1. Why did common law become so rigid and inflexible?
Answer: By the reign of henry II, the practice of sending the royal justice throughout the country “on circuit” began to result in fairly uniform body of law developing around the country- the common law. The judges were assisted in finding an agreement among them by keeping records known as plea rolls. They set out not only the facts of each case and judgement, but often the reasoning behind the judgement, in much the same way as the modern law reports does. During the reign of henry II writs came into wide use. They were purchased from the king’s clerks of chancery and stated the complaint, ordering the name person either to right the wrong or to show the king’s justices why they should not. The issuing of new writs to cover new wrongs meant that the common law was fairly flexible at this time, because it could easily adapt to meet changing conditions. However the passing of the provisions of oxford in 1258 resulted in the common law losing much of its flexibility by providing, among other thing, that if the facts in issue did not fit the standard form of wit, the action could fail.
2. In what ways equity differs from common law?
Answer: the differences between common law and equity are:
a. Is a comprehensive system.
b. Remedies are not discretionary.
c. Common law rights are enforceable at any time subjected to the operation of a state or territory’s statute of limitations. d. Common la rights are valid against the whole world.
a. Not a comprehensive system- for example, never had a criminal jurisdiction. b. Remedies are discretionary.
c. Remedies must be applied for promptly or they may not be enforceable. d. Equitable rights are valid only against those persons specified by the court. e. It follows the common law, it will not override it.
f. It acts only against the individual (i.e. in the personam), not property.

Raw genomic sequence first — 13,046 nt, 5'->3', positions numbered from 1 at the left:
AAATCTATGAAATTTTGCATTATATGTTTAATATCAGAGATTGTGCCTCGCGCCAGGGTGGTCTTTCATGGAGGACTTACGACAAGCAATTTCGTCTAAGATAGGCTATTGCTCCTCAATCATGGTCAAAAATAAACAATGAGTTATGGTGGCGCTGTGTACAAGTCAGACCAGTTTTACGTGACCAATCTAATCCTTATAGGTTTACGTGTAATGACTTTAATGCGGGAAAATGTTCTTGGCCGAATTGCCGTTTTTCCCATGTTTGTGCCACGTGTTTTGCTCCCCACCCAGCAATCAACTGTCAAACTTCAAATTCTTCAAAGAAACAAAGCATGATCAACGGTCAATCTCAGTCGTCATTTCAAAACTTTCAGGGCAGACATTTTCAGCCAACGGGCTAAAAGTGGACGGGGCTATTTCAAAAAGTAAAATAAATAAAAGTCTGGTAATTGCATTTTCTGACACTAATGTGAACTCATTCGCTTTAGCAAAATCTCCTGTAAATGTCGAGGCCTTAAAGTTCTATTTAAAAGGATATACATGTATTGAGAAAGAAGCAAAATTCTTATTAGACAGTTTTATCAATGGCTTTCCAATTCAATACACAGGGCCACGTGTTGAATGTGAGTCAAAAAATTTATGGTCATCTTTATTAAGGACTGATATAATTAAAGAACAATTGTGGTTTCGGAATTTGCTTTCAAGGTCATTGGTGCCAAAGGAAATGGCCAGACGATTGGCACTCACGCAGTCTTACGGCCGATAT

3. What are the main differences between the common law and statute law? Answer:
Common law: common law is the law created through the reported decisions of judges in the higher courts. It is non- statutory law as it is law made by the courts Statute law: statute laws are made by federal state parliament in form of statute law or legislation or other government bodies in form of by- laws, orders rules and regulations and known as delegated legislation.
4. In the 21st century, what problems does business face under a federation model such as exists in Australia? Answer: the Australian constitution establishes the basic rules for the operation of the federation and sets out the powers of the federal parliament to make laws. Any action, including legislative action, must be in accord with the constitution or, if it is challenged, the high court will declare it invalid. The constitution provides the federal parliament with limited powers to govern the conduct of business and business relationship in Australia. For example, the corporation act 2001cth regulates companies. The securities law regulated the sale and trading of shares issued by companies. The competition and consumer act 2010cth, formerly known as the trade practices act 1974 cth , is perhaps the most important piece of business legislation in Australia today. It provides a uniform national consumer law( found in schedule 2 of the at and known as the Australian consumer law or ACL) for persons engaged in business by discouraging unfair trading practices and encouraging fair-trading between business and the consumer. By the start of this century it was becoming apparent to commonwealth, state and territory governments (business already knew) that if Australia was to remain economically competitive, a seamless national economy was needed. Business regulation could o longer remain and it came in the state and territory, or even be shared...